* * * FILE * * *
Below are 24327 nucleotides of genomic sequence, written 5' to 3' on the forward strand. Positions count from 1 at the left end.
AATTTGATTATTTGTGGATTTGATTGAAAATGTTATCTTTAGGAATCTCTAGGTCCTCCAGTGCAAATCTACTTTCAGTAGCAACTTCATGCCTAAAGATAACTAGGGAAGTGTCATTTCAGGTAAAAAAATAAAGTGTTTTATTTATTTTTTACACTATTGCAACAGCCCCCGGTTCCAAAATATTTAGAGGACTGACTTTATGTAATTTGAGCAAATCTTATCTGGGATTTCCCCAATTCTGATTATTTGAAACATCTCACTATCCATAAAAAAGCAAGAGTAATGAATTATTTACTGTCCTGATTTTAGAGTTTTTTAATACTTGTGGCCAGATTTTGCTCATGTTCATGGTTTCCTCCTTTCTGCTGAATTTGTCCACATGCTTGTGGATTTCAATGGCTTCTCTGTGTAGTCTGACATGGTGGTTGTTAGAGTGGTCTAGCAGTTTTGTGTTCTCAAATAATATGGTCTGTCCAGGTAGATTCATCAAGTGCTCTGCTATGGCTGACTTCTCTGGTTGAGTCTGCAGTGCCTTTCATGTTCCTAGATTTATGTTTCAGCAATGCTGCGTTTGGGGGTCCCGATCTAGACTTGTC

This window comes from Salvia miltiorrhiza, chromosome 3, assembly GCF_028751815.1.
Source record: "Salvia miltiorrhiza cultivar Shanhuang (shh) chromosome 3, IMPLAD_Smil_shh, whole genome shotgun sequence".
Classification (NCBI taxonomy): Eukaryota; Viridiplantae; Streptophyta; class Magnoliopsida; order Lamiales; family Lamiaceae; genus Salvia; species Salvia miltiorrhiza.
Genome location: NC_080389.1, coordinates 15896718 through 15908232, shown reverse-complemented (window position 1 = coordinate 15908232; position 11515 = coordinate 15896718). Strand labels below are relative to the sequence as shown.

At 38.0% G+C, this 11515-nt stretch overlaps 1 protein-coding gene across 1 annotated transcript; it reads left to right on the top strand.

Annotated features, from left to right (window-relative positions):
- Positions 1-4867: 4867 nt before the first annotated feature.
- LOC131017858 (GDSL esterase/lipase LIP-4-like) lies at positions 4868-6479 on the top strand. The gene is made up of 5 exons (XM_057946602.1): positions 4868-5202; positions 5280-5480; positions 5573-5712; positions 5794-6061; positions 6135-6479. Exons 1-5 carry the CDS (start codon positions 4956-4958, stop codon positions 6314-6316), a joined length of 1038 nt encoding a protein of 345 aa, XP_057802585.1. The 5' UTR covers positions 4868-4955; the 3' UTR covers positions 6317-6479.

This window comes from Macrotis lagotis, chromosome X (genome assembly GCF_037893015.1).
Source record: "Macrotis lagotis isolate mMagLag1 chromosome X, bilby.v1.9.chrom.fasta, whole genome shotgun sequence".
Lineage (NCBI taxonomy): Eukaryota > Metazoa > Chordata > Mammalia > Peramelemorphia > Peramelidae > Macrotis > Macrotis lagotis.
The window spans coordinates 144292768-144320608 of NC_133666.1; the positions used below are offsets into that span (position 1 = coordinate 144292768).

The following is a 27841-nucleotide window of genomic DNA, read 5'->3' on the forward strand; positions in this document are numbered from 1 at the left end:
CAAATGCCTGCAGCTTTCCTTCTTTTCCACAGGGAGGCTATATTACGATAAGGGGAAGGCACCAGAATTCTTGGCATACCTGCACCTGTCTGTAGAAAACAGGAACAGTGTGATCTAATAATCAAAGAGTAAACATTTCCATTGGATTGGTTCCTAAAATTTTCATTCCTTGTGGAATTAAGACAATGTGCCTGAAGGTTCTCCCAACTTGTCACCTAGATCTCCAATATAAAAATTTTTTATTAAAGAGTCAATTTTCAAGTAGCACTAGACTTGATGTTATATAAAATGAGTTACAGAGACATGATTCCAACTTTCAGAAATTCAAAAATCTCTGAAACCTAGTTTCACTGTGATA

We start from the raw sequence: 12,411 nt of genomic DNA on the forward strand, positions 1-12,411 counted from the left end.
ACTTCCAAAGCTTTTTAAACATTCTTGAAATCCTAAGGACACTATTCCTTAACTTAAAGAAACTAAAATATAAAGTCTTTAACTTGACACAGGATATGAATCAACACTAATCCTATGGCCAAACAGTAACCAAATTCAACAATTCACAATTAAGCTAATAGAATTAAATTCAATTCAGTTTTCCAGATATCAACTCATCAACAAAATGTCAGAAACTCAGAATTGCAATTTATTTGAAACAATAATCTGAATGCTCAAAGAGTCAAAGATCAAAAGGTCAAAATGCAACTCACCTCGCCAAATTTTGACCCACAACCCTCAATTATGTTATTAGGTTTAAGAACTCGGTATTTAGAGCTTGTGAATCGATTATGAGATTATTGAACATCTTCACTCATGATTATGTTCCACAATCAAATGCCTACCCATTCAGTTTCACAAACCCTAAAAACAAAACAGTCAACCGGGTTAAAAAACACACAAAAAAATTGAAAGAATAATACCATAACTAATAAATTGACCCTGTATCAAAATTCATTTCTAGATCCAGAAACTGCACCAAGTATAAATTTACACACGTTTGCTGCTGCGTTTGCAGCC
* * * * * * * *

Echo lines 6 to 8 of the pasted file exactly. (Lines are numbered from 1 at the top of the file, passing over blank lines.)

Genome location: NC_080389.1, coordinates 15896718 through 15908232, shown reverse-complemented (window position 1 = coordinate 15908232; position 11515 = coordinate 15896718). Strand labels below are relative to the sequence as shown.

At 38.0% G+C, this 11515-nt stretch overlaps 1 protein-coding gene across 1 annotated transcript; it reads left to right on the top strand.

Annotated features, from left to right (window-relative positions):